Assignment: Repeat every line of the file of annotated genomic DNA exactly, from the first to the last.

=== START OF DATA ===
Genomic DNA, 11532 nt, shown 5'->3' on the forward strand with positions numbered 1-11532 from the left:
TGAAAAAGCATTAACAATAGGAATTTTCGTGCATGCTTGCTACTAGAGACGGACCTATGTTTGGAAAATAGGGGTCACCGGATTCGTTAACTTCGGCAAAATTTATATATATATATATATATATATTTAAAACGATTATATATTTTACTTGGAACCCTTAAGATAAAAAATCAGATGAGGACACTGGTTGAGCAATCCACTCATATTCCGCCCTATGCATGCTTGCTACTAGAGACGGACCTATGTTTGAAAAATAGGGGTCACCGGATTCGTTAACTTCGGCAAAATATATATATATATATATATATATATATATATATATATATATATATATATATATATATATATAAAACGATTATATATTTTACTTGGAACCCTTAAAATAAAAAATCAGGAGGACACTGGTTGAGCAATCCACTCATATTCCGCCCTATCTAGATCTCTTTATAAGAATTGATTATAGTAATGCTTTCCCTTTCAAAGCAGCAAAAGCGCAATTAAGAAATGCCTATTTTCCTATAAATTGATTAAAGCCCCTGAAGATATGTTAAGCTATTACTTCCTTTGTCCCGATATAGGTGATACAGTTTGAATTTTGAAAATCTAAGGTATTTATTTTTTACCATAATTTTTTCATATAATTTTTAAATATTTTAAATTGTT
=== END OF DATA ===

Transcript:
Genomic DNA, 11532 nt, shown 5'->3' on the forward strand with positions numbered 1-11532 from the left:
TGAAAAAGCATTAACAATAGGAATTTTCGTGCATGCTTGCTACTAGAGACGGACCTATGTTTGGAAAATAGGGGTCACCGGATTCGTTAACTTCGGCAAAATTTATATATATATATATATATATATTTAAAACGATTATATATTTTACTTGGAACCCTTAAGATAAAAAATCAGATGAGGACACTGGTTGAGCAATCCACTCATATTCCGCCCTATGCATGCTTGCTACTAGAGACGGACCTATGTTTGAAAAATAGGGGTCACCGGATTCGTTAACTTCGGCAAAATATATATATATATATATATATATATATATATATATATATATATATATATATATATATATATAAAACGATTATATATTTTACTTGGAACCCTTAAAATAAAAAATCAGGAGGACACTGGTTGAGCAATCCACTCATATTCCGCCCTATCTAGATCTCTTTATAAGAATTGATTATAGTAATGCTTTCCCTTTCAAAGCAGCAAAAGCGCAATTAAGAAATGCCTATTTTCCTATAAATTGATTAAAGCCCCTGAAGATATGTTAAGCTATTACTTCCTTTGTCCCGATATAGGTGATACAGTTTGAATTTTGAAAATCTAAGGTATTTATTTTTTACCATAATTTTTTCATATAATTTTTAAATATTTTAAATTGTT